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A golden age for nonalcoholic beers, wines and spirits

Cans of beer are packed at Athletic Brewing's nonalcoholic brewery and production plant in Stratford, Conn., in 2019.
Spencer Platt
Getty Images
Cans of beer are packed at Athletic Brewing's nonalcoholic brewery and production plant in Stratford, Conn., in 2019.

Craft nonalcoholic IPAs. Kentucky 74 spiritless bourbon. Monday Zero Alcohol Gin. Luminara alcohol-removed chardonnay. Zero-proof margaritas.

It doesn't seem that long ago when O'Doul's, a stodgy nonalcoholic beer, was basically the only buzz-free game in town. But now, if you like the taste of alcoholic drinks but don't like the effects of alcohol, you're living in a golden age.

The business of nonalcoholic beer, wine and spirits is booming. In the last year, "more than 70 new items have been launched in this space as consumers seek out health and wellness alternatives in their drinking routines," says Kaleigh Theriault, a representative from NielsenIQ, a data analytics company.

NielsenIQ's data shows the market for nonalcoholic beer, wine and spirits grew more than 20% last year — and more than 120% over the last three years. The market now sees almost $400 million in annual sales. Compared to the roughly $200 billion market for stuff that can get you drunk, that's, of course, peanuts: nonalcoholic alternatives are only about 0.47% of the alcohol market. But alcohol companies, entrepreneurs and an increasingly long list of celebrities clearly see much more room for growth.

Over the last couple years, Katy Perry launched De Soi, a nonalcoholic sparkling apéritif; supermodel Bella Hadid co-founded Kin Euphorics, which offers nonalcoholic drinks like Dream Light, "infused with adaptogens, nootropics, and botanics like Reishi Mushroom, Melatonin, and L-Tryptophan"; and NFL defensive end J.J. Watt and chef David Chang invested in Athletic Brewing Co., a nonalcoholic craft brewery.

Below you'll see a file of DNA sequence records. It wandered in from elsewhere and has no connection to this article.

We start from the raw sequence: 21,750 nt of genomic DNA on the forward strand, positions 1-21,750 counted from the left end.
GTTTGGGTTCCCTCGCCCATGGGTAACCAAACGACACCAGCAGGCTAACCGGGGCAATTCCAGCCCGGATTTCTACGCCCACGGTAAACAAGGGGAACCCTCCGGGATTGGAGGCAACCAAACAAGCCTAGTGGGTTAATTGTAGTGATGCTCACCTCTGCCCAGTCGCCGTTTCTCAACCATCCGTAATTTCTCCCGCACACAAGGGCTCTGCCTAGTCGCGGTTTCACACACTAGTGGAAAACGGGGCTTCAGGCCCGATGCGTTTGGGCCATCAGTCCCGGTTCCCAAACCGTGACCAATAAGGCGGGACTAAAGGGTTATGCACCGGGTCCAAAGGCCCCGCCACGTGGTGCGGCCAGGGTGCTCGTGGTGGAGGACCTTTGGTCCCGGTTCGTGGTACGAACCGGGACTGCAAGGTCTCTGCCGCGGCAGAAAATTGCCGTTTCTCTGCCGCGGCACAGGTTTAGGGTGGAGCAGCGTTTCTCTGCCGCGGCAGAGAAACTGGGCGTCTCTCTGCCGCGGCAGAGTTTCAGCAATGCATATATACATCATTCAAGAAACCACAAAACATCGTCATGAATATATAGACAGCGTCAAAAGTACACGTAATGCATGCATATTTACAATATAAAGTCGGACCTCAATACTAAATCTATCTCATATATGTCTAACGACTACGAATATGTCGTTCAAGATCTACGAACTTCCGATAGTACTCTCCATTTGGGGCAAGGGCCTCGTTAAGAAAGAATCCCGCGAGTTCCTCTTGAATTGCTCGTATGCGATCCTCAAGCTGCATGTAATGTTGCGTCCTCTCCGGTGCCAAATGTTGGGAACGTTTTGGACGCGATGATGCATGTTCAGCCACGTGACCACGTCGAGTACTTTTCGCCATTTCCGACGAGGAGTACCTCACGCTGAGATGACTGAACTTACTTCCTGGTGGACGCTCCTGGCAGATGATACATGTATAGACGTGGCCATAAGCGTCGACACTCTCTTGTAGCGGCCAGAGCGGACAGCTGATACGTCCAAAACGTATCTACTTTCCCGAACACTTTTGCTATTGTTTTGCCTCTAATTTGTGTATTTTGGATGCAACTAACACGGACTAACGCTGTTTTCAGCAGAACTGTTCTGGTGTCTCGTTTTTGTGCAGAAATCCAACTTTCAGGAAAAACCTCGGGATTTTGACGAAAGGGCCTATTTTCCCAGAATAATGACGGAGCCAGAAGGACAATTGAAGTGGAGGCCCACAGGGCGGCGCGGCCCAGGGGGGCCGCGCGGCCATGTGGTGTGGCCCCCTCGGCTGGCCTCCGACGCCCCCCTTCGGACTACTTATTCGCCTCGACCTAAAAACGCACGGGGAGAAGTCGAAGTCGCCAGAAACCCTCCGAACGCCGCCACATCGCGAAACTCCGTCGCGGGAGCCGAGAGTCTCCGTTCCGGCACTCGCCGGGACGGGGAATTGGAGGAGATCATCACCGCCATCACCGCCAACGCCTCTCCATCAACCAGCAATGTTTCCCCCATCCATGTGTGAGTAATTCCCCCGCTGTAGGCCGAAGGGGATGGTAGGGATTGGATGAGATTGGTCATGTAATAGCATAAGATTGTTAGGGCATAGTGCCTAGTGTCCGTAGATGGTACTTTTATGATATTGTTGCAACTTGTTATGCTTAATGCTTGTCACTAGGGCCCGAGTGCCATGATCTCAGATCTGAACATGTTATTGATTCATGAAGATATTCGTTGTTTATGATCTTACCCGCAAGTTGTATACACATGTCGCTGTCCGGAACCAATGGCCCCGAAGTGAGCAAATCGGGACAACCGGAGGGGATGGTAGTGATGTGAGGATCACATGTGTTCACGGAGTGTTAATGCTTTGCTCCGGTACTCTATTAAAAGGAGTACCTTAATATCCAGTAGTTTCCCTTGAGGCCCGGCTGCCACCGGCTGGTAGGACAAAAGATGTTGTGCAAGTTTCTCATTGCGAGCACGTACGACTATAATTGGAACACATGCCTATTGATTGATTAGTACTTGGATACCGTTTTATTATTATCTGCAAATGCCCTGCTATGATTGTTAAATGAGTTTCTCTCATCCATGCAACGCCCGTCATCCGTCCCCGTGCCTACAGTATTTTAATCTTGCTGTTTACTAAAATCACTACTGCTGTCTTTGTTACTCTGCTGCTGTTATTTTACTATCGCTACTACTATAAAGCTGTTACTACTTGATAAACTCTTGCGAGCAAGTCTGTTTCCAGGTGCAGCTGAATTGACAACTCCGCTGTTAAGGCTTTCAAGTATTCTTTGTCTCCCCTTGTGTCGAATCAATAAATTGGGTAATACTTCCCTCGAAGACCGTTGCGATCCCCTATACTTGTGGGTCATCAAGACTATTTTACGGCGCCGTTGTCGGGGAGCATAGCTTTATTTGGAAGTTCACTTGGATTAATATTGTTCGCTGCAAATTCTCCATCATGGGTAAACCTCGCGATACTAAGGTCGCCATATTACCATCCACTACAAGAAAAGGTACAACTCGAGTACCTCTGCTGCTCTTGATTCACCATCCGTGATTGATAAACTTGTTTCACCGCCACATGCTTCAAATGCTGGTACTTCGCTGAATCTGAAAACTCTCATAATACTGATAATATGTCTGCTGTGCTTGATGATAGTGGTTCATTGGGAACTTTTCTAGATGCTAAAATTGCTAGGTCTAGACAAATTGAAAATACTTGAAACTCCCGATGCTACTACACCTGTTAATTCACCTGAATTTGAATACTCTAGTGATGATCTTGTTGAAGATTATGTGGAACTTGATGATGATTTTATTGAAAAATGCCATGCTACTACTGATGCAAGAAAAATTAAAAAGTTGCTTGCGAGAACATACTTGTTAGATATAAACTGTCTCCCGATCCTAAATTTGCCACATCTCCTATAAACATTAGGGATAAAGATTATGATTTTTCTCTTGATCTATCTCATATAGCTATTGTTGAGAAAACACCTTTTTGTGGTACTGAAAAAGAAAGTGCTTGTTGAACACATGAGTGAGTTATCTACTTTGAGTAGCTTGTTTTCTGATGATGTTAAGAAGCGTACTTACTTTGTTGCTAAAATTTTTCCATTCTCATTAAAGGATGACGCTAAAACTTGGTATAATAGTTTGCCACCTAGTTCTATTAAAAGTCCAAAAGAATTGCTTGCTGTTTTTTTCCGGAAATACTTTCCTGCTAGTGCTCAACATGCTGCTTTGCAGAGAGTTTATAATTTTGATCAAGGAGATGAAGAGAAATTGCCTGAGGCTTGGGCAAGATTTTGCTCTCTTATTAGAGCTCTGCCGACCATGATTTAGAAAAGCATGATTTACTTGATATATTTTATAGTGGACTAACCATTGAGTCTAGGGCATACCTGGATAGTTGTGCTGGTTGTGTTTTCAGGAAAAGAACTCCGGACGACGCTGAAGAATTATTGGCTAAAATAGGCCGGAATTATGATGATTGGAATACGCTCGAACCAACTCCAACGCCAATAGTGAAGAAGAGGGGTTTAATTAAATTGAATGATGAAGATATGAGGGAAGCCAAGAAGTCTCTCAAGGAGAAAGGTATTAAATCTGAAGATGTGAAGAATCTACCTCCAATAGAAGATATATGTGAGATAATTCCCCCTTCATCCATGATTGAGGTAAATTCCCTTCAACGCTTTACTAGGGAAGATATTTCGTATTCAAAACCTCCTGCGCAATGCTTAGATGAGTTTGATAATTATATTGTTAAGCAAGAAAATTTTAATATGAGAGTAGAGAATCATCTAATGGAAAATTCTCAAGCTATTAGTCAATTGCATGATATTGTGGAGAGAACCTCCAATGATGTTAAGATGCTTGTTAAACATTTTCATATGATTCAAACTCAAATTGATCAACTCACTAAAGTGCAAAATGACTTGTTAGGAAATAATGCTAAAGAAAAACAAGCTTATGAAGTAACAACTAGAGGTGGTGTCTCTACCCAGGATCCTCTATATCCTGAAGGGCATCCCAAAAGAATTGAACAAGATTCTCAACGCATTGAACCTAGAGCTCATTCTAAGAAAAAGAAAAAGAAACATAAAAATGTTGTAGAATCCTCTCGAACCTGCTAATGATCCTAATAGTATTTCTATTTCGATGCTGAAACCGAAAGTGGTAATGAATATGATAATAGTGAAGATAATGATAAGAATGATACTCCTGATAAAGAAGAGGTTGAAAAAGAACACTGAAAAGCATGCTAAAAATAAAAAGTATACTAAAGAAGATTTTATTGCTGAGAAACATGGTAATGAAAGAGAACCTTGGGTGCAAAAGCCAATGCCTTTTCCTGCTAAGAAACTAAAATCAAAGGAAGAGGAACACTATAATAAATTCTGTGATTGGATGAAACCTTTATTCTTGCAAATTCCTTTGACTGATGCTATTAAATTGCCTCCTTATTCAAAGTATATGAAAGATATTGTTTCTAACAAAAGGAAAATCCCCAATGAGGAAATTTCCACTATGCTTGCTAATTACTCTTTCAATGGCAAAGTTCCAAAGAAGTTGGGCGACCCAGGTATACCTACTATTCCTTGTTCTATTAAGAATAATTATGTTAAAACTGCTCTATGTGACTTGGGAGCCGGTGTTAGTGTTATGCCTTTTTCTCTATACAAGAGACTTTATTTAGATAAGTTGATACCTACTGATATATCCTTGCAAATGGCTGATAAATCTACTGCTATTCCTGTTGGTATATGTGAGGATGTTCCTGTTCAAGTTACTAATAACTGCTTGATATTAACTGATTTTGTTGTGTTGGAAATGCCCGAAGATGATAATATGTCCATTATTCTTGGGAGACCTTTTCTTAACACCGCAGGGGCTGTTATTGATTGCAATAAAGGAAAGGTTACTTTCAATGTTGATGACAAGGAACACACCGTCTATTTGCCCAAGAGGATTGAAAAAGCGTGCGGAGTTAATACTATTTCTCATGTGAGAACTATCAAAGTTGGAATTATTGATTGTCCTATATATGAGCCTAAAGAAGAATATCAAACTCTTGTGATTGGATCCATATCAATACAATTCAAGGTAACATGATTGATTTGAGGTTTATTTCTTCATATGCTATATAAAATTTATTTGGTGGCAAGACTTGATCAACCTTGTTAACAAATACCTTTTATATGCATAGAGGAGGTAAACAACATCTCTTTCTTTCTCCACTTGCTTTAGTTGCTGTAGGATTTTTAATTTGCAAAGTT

Budweiser recently used the World Cup (hosted by anti-alcohol Qatar) to promote Budweiser Zero, which, as the name suggests, has zero alcohol.

Megan Klein, an entrepreneur in the nonalcoholic booze market, told Marketplace last year that she sees this consumer trend — sometimes called the "sober curious" movement — as one part of a growing "anxiety economy." That's a label for a set of products — like meditation apps, squishy stress balls, self-help books and online psychiatry services — that are benefiting from increasing numbers of folks striving for lower levels of anxiety and better physical and mental health.

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Of course, instead of imbibing one of these new-fangled liquid concoctions, you could simply drink juice or water. But you may legitimately like the taste of beer, wine and spirits. Moreover, alcohol plays this almost ceremonial role in our festivities and social gatherings — as it has for thousands of years. These nonalcoholic alternative drinks offer consumers a way to sip something festive while avoiding the pitfalls of alcohol; or at least reduce their overall alcohol consumption.

An alcohol substitute or complement?

At first blush, faux alcoholic beverages seem to be — to use econospeak — a substitute for real-deal alcoholic drinks. In this view, consumers drink them instead of alcoholic drinks, and because of that, their demand for alcoholic drinks naturally goes down. This is probably the case for many consumers.

But it's also possible that, for some people, nonalcoholic beverages are not a substitute. They could be a complement — which is econospeak for consumer goods that are often purchased together, like peanut butter and jelly. NielsenIQ's data suggests this may indeed be the case. It finds that 82% of people who buy nonalcoholic beers, wine and spirits also buy traditional alcoholic drinks.

Furthermore, NielsenIQ finds, the households that buy alcohol alternatives are overall more valuable consumers for the alcoholic industry, spending roughly $160 million more per year than households that only buy the stuff that gets you tipsy. Manufacturers and bars, Theriault says, may be using alcohol alternatives as "a way to promote responsible drinking while still engaging consumers with the alcohol industry."

So whether you're kicking "the giggle juice" for health reasons or you just want to cut back this month, there have never been so many options for Dry January. Cheers!

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Since 2018, Greg Rosalsky has been a writer and reporter at NPR's Planet Money.